'Art's J. D. Salinger', Danh Vo, wants his work at Hong Kong show to speak for itself
Danh Vo is an intensely private man
It would be simple to slot Danh Vo into the category of temperamental artist. When phone and email interviews were cancelled due to his "tight schedule", the story looked destined for the "way too much effort" basket. But when a face-to-face window with the contemporary artist opened up during his visit to Hong Kong - he was in the city last month to open a show he is co-curating at Duddell's in Central - it seemed like the planets had aligned. "But I'm warning you, he is the Salinger of the art world," says the public relations woman who is arranging the meet, referring to notoriously reclusive American writer J.D. Salinger who spent the last 50 years of his life telling the world to leave him alone.
It was that tiny gap in the door of his personality that went a long way to explaining why few interviews, and even fewer images of the artist, can be found online.
In a room away from the clink of cutlery of lunchtime diners at Duddell's, the artist joins the table after his post-lunch cigarette. He is dressed in jeans and a woollen jumper. Thankfully, he's also wearing a smile. "How long have you been in Hong Kong?" he asks. But while the polite conversation was a welcome ice-breaker it's his story we want to hear - but getting the details prove difficult. Born in Vietnam in 1975, the year Saigon fell, Vo was just four when he and his family fled the Cambodian-Vietnamese war in a home-made boat. He has no memories of his early childhood in Vietnam, but the vessel that rescued him was a Danish freighter, the nationality of which would determine his fate.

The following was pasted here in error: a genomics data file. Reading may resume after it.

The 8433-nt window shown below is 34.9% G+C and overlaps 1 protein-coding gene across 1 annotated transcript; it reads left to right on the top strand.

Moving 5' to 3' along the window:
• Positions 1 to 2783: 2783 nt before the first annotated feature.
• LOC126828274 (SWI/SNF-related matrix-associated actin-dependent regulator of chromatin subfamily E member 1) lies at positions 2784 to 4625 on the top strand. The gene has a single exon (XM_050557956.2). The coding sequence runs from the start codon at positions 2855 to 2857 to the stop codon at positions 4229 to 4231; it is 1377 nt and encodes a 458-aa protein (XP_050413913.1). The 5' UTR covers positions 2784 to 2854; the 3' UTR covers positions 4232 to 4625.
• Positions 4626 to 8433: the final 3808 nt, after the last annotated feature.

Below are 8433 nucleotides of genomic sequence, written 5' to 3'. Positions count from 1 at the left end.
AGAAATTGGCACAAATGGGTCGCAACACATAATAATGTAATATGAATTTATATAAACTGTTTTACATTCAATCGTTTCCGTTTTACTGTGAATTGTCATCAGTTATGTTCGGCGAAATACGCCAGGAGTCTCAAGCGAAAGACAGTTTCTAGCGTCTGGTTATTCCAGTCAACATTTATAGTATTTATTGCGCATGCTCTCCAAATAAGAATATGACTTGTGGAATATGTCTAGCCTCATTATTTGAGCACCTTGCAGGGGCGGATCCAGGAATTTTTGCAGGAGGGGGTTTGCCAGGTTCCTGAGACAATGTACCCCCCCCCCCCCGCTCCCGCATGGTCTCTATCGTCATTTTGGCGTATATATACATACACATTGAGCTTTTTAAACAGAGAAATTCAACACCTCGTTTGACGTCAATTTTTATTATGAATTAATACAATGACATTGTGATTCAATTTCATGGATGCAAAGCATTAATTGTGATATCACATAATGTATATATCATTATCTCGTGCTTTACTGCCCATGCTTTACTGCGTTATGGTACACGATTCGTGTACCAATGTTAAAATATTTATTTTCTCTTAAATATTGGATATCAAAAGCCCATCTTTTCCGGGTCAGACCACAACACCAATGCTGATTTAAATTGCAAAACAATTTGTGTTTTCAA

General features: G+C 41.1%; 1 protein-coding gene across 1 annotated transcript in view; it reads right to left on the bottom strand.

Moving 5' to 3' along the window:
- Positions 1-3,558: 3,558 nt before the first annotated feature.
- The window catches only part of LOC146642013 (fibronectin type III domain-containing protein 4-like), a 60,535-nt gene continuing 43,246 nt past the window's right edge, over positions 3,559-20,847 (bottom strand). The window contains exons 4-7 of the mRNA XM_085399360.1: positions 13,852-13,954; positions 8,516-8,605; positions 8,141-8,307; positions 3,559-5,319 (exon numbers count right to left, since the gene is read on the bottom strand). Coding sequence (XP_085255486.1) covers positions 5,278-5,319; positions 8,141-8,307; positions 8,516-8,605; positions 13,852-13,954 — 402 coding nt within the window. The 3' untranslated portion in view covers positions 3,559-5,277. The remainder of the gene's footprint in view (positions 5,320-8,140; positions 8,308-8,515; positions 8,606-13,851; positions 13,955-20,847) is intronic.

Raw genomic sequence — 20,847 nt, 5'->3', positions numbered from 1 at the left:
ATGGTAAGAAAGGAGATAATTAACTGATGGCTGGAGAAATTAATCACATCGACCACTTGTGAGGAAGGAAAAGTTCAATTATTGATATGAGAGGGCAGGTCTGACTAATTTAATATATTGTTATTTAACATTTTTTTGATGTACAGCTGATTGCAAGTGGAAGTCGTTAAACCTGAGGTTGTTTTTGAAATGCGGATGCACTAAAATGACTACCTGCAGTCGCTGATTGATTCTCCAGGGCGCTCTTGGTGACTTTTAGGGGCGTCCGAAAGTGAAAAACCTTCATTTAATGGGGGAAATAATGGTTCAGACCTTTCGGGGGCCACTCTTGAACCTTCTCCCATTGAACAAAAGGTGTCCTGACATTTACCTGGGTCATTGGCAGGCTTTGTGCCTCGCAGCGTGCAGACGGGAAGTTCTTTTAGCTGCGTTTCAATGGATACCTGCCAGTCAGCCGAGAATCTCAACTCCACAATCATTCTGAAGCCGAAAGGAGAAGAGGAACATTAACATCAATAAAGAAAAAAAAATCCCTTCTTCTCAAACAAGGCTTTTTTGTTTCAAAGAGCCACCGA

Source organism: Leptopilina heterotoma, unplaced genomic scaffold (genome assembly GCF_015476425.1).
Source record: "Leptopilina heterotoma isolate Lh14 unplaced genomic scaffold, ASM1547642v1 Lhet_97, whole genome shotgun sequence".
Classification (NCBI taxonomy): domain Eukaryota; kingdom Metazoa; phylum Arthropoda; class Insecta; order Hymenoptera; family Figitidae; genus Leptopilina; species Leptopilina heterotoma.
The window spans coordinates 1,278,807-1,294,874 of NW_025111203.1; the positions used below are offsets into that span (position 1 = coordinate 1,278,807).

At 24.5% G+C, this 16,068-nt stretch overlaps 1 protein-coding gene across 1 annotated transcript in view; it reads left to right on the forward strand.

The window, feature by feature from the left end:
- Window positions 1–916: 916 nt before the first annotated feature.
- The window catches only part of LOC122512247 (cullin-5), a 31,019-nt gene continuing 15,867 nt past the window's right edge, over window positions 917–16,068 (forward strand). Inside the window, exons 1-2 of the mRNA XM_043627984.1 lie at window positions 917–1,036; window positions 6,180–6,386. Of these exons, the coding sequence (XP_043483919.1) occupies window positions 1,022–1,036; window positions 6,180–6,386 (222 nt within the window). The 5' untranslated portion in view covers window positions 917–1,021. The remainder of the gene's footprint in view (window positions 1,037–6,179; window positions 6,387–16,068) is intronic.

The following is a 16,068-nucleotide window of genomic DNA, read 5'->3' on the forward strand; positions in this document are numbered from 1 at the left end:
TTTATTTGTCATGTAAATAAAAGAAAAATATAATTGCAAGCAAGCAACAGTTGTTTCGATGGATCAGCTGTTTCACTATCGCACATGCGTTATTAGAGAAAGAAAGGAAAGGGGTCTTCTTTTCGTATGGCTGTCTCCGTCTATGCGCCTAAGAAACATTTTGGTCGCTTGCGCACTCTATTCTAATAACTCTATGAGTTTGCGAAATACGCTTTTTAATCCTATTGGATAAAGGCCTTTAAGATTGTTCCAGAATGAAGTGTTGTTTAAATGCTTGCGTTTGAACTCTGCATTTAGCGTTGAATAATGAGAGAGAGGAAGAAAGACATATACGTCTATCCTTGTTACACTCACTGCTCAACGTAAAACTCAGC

"I was part of the second wave of boat people who left Vietnam and ended up in Denmark where I lived for 25 years … I had to escape there and I have been on the road ever since," he says nervously, adding that road has also included time living in Mexico City, Berlin and Frankfurt. "It was very tough growing up gay and Asian in a place like Denmark - of course I stood out," he says, opening the door a little more.
As for his works, Vo's cross-cultural background has been a great source of inspiration. Some of his works are vast installations that demand attention. But he can't be locked into one style.
"Sometimes I work on large structures - I don't like to confine myself in size or scale. What I do want to do is explore things."
But big projects "can be too much work - you know, sometimes you just need to make sense with small and beautiful works", he says, before adding randomly: "But it's good to be violent sometimes."
So far, so good.
A question about one of Vo's much-lauded series of sculptures - collectively titled We the People - changes the course of the interview. For the work, a full-sized replica of Frédéric Auguste Bartholdi's Statue of Liberty, created between 2010 and 2012, Vo enlisted a Shanghai fabricator to build a likeness of the statue, using 30 tonnes of copper sheets the width of just two pennies. Rather than assemble the 300-odd sections, the artist shipped the giant fragments to 15 sites around the world (the work is currently being shown in New York City with its assembly shared between City Hall Park in Lower Manhattan and Brooklyn Bridge Park in Brooklyn).